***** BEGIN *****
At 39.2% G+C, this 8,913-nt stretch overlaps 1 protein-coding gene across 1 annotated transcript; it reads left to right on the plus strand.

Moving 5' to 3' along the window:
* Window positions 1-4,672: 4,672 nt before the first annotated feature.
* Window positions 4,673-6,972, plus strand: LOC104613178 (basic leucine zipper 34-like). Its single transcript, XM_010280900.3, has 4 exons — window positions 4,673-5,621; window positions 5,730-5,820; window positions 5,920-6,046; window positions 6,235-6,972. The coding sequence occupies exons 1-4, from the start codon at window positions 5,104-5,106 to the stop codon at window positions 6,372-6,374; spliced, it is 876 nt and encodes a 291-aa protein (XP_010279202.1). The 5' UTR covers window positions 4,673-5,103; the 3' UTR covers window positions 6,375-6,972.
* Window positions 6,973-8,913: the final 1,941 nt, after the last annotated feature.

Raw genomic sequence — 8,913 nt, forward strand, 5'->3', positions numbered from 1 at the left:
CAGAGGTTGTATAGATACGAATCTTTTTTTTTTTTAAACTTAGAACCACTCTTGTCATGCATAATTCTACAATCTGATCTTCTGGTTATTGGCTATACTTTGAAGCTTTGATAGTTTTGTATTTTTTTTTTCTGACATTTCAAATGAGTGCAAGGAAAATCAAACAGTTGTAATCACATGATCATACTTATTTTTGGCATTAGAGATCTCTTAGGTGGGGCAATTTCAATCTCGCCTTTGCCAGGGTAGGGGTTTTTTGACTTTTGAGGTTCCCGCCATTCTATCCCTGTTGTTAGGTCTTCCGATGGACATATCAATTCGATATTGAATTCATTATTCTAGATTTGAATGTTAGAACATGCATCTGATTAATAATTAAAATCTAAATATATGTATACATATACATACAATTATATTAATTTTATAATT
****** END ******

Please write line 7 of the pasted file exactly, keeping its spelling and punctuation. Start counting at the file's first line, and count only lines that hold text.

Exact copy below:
CAGAGGTTGTATAGATACGAATCTTTTTTTTTTTTAAACTTAGAACCACTCTTGTCATGCATAATTCTACAATCTGATCTTCTGGTTATTGGCTATACTTTGAAGCTTTGATAGTTTTGTATTTTTTTTTTCTGACATTTCAAATGAGTGCAAGGAAAATCAAACAGTTGTAATCACATGATCATACTTATTTTTGGCATTAGAGATCTCTTAGGTGGGGCAATTTCAATCTCGCCTTTGCCAGGGTAGGGGTTTTTTGACTTTTGAGGTTCCCGCCATTCTATCCCTGTTGTTAGGTCTTCCGATGGACATATCAATTCGATATTGAATTCATTATTCTAGATTTGAATGTTAGAACATGCATCTGATTAATAATTAAAATCTAAATATATGTATACATATACATACAATTATATTAATTTTATAATT